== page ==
Asia has emerged as a major contributor to science - next only to Western Europe and the US, each contributing roughly one-third of the world's research. Within Asia, the contribution from India is, however, coming down drastically. Today, India's contribution to world scientific research is less than 3% and the contribution from China is soaring. The contribution from India is roughly equal to that South of Korea. The number of Ph.Ds produced from India is small (~4000) compared to that produced by Brazil (~10,000) or China (~16,000). We often hear statements from the IT sector and the industry that the manpower we produce is not of sufficient quality. In scientific research, the problem is even more acute. If one takes the top 1 percent of the research papers in the world, the percentage of Indian contribution is less that 1%. A mighty country like India has to produce more science and of better quality. I would say that we should be contributing at least 15% to the world's scientific research and 4 - 5 % of the top 1% of the research papers. Individuals and institutions are nowadays evaluated in terms of the impact index based on research publications. A new index (H-index) is being employed to quantify the impact of the contributions of individual scientists. It is unfortunate that the number of our scientists with a high H-index is rather small. All in all, the status of basic science in the country is not encouraging. One of the main reasons for the present situation is that our universities are no longer able to produce as much research as they used to. In some of the crucial areas such as biomedical research, our effort is marginal. Furthermore, even our leading scientific institutions are performing below par compared to similar institutions elsewhere. And then, the number of talented young people taking up science is decreasing. They are whisked away to other areas before they are old enough to make up their minds. There has also been a continuous demand for our Ph.D's and graduate students not only in Europe and America, but even in some of the Asian countries.

Clearly, we have to do many things on a war footing to improve the situation. If we have to produce more and better science from here, we have to invest more effort and money in higher education to bring up the quality of at least some of our institutions to a level prevailing in some of the Asian neighbours and in Western countries. The private sector should partake in this effort in a significant way. In addition to supporting Universities, we will have to create better institutions to provide high-level education for our scientists of the future.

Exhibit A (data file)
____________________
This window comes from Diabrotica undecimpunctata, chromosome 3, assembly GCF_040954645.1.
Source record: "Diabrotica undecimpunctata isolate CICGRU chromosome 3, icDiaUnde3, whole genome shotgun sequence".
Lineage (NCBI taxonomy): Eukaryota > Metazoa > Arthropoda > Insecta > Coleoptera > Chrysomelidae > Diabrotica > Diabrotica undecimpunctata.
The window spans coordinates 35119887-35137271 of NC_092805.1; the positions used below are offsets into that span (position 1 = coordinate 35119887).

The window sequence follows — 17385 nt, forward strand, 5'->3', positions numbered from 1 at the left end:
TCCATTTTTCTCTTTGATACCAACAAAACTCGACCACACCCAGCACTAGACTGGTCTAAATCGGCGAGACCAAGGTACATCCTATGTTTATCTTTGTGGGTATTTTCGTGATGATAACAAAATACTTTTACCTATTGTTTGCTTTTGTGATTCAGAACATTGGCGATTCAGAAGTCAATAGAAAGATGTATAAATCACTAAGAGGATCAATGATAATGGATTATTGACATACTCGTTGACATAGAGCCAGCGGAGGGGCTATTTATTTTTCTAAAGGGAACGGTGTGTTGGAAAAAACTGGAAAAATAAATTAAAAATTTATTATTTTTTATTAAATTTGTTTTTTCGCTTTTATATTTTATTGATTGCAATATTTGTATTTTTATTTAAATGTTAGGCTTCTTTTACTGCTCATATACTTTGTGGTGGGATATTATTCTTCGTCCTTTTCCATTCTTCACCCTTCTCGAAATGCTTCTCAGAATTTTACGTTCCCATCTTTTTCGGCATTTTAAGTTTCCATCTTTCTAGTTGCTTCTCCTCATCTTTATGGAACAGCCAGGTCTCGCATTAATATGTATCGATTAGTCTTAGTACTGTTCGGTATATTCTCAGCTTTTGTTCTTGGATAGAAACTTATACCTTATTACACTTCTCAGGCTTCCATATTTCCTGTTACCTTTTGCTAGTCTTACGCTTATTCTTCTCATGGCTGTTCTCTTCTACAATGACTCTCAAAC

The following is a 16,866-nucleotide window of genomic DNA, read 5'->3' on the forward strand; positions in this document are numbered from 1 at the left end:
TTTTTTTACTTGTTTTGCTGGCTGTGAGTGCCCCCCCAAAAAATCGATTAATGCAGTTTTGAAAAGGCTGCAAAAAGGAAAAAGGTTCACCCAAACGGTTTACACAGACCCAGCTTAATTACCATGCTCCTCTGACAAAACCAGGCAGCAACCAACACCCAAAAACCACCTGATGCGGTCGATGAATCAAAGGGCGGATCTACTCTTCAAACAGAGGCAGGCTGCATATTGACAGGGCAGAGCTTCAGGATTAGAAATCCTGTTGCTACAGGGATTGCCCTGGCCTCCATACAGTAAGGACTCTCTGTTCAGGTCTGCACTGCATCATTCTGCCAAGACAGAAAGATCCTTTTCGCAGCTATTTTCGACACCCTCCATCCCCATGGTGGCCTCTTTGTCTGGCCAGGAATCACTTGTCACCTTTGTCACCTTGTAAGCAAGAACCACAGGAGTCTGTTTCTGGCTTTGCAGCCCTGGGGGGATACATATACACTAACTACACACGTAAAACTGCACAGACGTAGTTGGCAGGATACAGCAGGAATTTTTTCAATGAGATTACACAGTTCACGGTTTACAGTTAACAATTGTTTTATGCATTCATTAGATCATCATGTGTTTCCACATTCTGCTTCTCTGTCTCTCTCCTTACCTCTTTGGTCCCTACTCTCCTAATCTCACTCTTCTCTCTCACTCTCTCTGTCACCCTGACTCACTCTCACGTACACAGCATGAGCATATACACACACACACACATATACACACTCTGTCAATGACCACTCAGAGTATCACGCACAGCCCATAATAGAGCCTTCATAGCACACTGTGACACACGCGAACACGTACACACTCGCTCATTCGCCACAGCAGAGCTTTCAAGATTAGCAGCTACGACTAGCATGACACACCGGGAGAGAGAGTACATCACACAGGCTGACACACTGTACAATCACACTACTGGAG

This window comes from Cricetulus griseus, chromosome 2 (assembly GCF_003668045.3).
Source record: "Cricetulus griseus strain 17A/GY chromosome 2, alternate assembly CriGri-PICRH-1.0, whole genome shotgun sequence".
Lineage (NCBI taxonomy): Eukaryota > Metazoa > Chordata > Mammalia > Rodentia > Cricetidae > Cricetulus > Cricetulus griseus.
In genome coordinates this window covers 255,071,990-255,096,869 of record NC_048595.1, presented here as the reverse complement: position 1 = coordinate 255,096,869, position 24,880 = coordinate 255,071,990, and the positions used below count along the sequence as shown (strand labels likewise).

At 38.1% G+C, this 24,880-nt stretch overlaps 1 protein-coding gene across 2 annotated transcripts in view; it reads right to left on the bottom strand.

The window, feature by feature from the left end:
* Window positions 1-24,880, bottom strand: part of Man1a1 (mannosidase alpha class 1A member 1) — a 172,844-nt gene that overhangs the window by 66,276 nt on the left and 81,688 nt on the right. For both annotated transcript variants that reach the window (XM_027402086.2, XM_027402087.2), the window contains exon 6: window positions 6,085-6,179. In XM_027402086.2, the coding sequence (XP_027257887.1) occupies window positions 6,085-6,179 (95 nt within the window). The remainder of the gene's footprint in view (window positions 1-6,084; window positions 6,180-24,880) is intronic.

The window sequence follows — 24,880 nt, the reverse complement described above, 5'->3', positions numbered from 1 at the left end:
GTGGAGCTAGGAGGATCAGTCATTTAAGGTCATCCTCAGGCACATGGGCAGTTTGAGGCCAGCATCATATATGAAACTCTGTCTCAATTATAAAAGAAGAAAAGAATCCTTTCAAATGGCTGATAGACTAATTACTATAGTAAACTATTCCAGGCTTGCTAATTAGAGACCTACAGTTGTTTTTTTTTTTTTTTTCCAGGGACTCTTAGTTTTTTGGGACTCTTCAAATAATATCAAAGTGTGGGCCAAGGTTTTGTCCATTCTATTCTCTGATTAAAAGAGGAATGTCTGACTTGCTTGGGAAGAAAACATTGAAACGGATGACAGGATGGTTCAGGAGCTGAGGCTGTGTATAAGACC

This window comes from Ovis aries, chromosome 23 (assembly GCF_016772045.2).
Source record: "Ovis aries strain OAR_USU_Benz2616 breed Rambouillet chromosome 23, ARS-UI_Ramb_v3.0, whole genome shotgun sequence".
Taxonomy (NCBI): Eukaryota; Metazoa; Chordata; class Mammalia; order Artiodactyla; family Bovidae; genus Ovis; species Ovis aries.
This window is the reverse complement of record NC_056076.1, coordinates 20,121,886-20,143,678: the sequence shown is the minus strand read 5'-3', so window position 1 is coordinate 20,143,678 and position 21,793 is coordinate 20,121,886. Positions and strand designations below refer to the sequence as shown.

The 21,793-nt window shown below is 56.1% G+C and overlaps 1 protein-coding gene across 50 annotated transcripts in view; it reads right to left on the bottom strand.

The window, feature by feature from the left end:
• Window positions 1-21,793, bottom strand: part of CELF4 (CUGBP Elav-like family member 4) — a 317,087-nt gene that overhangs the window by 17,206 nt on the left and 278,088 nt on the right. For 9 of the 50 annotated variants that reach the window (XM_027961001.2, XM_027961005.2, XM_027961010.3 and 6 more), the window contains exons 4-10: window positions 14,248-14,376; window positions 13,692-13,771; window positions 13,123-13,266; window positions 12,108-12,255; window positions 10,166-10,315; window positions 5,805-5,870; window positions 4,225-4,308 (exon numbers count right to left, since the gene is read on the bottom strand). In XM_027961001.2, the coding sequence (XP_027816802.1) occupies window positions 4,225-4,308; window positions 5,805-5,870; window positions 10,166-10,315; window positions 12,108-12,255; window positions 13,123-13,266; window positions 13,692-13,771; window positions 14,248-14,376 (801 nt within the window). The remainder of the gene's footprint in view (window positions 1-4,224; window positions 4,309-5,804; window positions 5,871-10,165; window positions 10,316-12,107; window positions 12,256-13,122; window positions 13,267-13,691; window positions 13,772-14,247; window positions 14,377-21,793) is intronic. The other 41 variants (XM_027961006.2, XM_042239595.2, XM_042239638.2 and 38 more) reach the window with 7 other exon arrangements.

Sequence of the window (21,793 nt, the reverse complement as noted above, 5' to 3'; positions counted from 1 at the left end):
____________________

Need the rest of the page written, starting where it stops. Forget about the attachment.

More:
We are facing an unusual situation today. Money may be available, but not minds. We have to, therefore, do more than increasing the investment in higher education and science. It is only when there is unison in our national goals and objectives, that we can make a determined effort to solve the pressing problems facing us and make up for our deficiencies in science, engineering, agriculture, medicine and other areas, and at the same time, compete in certain chosen sectors. While there is some recognition of such issues in the government and elsewhere, we need a greater commitment from our scientists and other colleagues, policy makers and administrators and the society as a whole, to uplift our educational and scientific institutions as a matter of national priority. If such a commitment does not come forth, I forsee a bleak future. There is already an acute shortage of high-quality scientists and engineers, particularly leaders who can take up major tasks. It is likely that a major hurdle to our scientific progress, at least in the short or intermediate term, will be the shortage of talented manpower, particularly in the public sector.

I do not want to end this article on a pessimistic note. Although things may get worse before they get better, I feel that we can really circumvent most of problems by consciously devoting ourselves to the training of a large number of young people with high quality education and research experience. Being a young country, we have extraordinary responsibility for the future of science in the world as a whole. With the strong support of the government and the society, we can create a situation in another 10-15 years when bureaucracy would be minimal and intellectual effort high and cater to the needs of the entire world besides taking care of our own. We can then hope to become a major power in the world because of our strong science base.


C.N.R. Rao is National Research Professor and Chairman of the Science Advisory Council to the Prime Minister.